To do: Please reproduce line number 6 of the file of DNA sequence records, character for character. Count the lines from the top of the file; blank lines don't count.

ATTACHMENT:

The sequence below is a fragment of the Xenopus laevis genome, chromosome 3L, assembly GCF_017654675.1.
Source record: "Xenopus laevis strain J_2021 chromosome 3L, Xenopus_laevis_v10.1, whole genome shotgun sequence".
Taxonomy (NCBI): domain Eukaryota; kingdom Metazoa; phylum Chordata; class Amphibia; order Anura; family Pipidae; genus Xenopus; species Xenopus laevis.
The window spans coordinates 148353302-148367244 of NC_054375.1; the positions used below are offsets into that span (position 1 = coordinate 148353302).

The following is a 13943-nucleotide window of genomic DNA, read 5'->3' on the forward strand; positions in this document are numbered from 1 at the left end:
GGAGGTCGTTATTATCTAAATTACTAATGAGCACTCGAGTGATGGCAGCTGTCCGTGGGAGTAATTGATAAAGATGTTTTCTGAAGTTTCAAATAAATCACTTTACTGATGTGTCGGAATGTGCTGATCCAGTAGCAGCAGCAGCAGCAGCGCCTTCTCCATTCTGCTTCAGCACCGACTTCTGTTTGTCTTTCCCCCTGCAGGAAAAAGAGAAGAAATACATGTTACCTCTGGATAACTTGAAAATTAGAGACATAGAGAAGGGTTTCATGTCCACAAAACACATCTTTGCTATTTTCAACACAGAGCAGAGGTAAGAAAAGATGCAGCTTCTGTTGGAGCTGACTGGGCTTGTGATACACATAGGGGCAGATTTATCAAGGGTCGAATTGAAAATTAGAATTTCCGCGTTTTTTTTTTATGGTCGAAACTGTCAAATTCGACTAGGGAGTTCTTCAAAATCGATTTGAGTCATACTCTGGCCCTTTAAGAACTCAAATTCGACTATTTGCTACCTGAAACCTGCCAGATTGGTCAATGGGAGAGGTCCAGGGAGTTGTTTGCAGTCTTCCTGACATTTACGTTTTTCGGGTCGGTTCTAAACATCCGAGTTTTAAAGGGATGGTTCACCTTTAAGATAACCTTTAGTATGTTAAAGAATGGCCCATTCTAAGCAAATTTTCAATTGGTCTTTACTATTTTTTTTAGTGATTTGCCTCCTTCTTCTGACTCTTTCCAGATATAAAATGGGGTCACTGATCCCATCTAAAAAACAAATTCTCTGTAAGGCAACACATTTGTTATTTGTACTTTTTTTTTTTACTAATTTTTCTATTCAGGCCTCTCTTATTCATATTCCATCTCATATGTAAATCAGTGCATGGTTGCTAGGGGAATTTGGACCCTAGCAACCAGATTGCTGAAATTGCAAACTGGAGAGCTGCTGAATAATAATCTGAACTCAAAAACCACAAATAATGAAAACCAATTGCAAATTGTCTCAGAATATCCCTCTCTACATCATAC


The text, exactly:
GGAGGTCGTTATTATCTAAATTACTAATGAGCACTCGAGTGATGGCAGCTGTCCGTGGGAGTAATTGATAAAGATGTTTTCTGAAGTTTCAAATAAATCACTTTACTGATGTGTCGGAATGTGCTGATCCAGTAGCAGCAGCAGCAGCAGCGCCTTCTCCATTCTGCTTCAGCACCGACTTCTGTTTGTCTTTCCCCCTGCAGGAAAAAGAGAAGAAATACATGTTACCTCTGGATAACTTGAAAATTAGAGACATAGAGAAGGGTTTCATGTCCACAAAACACATCTTTGCTATTTTCAACACAGAGCAGAGGTAAGAAAAGATGCAGCTTCTGTTGGAGCTGACTGGGCTTGTGATACACATAGGGGCAGATTTATCAAGGGTCGAATTGAAAATTAGAATTTCCGCGTTTTTTTTTTATGGTCGAAACTGTCAAATTCGACTAGGGAGTTCTTCAAAATCGATTTGAGTCATACTCTGGCCCTTTAAGAACTCAAATTCGACTATTTGCTACCTGAAACCTGCCAGATTGGTCAATGGGAGAGGTCCAGGGAGTTGTTTGCAGTCTTCCTGACATTTACGTTTTTCGGGTCGGTTCTAAACATCCGAGTTTTAAAGGGATGGTTCACCTTTAAGATAACCTTTAGTATGTTAAAGAATGGCCCATTCTAAGCAAATTTTCAATTGGTCTTTACTATTTTTTTTAGTGATTTGCCTCCTTCTTCTGACTCTTTCCAGATATAAAATGGGGTCACTGATCCCATCTAAAAAACAAATTCTCTGTAAGGCAACACATTTGTTATTTGTACTTTTTTTTTTTACTAATTTTTCTATTCAGGCCTCTCTTATTCATATTCCATCTCATATGTAAATCAGTGCATGGTTGCTAGGGGAATTTGGACCCTAGCAACCAGATTGCTGAAATTGCAAACTGGAGAGCTGCTGAATAATAATCTGAACTCAAAAACCACAAATAATGAAAACCAATTGCAAATTGTCTCAGAATATCCCTCTCTACATCATAC